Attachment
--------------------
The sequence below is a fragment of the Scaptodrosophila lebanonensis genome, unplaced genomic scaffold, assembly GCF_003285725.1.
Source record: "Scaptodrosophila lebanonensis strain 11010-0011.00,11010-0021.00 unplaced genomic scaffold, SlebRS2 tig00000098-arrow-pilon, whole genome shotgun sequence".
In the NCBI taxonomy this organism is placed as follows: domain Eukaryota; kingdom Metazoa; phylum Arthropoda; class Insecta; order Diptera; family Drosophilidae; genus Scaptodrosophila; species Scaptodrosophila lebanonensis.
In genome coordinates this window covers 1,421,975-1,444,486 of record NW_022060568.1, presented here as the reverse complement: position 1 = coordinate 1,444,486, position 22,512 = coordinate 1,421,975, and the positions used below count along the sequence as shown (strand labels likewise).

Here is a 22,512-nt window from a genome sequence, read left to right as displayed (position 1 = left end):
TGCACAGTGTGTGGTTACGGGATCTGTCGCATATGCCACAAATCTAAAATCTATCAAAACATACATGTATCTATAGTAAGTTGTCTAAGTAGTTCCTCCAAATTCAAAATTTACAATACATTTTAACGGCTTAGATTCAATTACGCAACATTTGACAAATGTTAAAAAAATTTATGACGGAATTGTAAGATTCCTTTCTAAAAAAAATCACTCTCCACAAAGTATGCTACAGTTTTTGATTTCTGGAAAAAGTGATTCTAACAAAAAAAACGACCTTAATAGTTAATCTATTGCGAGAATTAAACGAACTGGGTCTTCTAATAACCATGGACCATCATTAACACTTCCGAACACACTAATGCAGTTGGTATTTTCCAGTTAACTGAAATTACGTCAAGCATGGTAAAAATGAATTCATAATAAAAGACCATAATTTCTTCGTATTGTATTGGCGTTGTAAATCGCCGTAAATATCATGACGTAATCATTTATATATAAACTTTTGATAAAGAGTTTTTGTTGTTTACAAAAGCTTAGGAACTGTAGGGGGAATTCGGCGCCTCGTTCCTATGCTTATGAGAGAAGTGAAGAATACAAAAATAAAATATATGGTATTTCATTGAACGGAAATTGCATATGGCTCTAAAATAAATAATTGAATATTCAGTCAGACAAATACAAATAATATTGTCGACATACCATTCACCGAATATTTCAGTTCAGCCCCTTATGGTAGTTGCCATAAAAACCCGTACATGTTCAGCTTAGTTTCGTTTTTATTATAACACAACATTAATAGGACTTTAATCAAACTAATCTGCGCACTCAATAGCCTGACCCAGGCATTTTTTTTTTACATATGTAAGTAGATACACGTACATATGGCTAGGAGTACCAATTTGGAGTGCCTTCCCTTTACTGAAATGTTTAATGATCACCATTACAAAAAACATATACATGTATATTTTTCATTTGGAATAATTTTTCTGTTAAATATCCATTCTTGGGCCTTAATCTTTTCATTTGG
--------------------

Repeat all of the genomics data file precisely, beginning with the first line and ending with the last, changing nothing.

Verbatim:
The sequence below is a fragment of the Scaptodrosophila lebanonensis genome, unplaced genomic scaffold, assembly GCF_003285725.1.
Source record: "Scaptodrosophila lebanonensis strain 11010-0011.00,11010-0021.00 unplaced genomic scaffold, SlebRS2 tig00000098-arrow-pilon, whole genome shotgun sequence".
In the NCBI taxonomy this organism is placed as follows: domain Eukaryota; kingdom Metazoa; phylum Arthropoda; class Insecta; order Diptera; family Drosophilidae; genus Scaptodrosophila; species Scaptodrosophila lebanonensis.
In genome coordinates this window covers 1,421,975-1,444,486 of record NW_022060568.1, presented here as the reverse complement: position 1 = coordinate 1,444,486, position 22,512 = coordinate 1,421,975, and the positions used below count along the sequence as shown (strand labels likewise).

Here is a 22,512-nt window from a genome sequence, read left to right as displayed (position 1 = left end):
TGCACAGTGTGTGGTTACGGGATCTGTCGCATATGCCACAAATCTAAAATCTATCAAAACATACATGTATCTATAGTAAGTTGTCTAAGTAGTTCCTCCAAATTCAAAATTTACAATACATTTTAACGGCTTAGATTCAATTACGCAACATTTGACAAATGTTAAAAAAATTTATGACGGAATTGTAAGATTCCTTTCTAAAAAAAATCACTCTCCACAAAGTATGCTACAGTTTTTGATTTCTGGAAAAAGTGATTCTAACAAAAAAAACGACCTTAATAGTTAATCTATTGCGAGAATTAAACGAACTGGGTCTTCTAATAACCATGGACCATCATTAACACTTCCGAACACACTAATGCAGTTGGTATTTTCCAGTTAACTGAAATTACGTCAAGCATGGTAAAAATGAATTCATAATAAAAGACCATAATTTCTTCGTATTGTATTGGCGTTGTAAATCGCCGTAAATATCATGACGTAATCATTTATATATAAACTTTTGATAAAGAGTTTTTGTTGTTTACAAAAGCTTAGGAACTGTAGGGGGAATTCGGCGCCTCGTTCCTATGCTTATGAGAGAAGTGAAGAATACAAAAATAAAATATATGGTATTTCATTGAACGGAAATTGCATATGGCTCTAAAATAAATAATTGAATATTCAGTCAGACAAATACAAATAATATTGTCGACATACCATTCACCGAATATTTCAGTTCAGCCCCTTATGGTAGTTGCCATAAAAACCCGTACATGTTCAGCTTAGTTTCGTTTTTATTATAACACAACATTAATAGGACTTTAATCAAACTAATCTGCGCACTCAATAGCCTGACCCAGGCATTTTTTTTTTACATATGTAAGTAGATACACGTACATATGGCTAGGAGTACCAATTTGGAGTGCCTTCCCTTTACTGAAATGTTTAATGATCACCATTACAAAAAACATATACATGTATATTTTTCATTTGGAATAATTTTTCTGTTAAATATCCATTCTTGGGCCTTAATCTTTTCATTTGG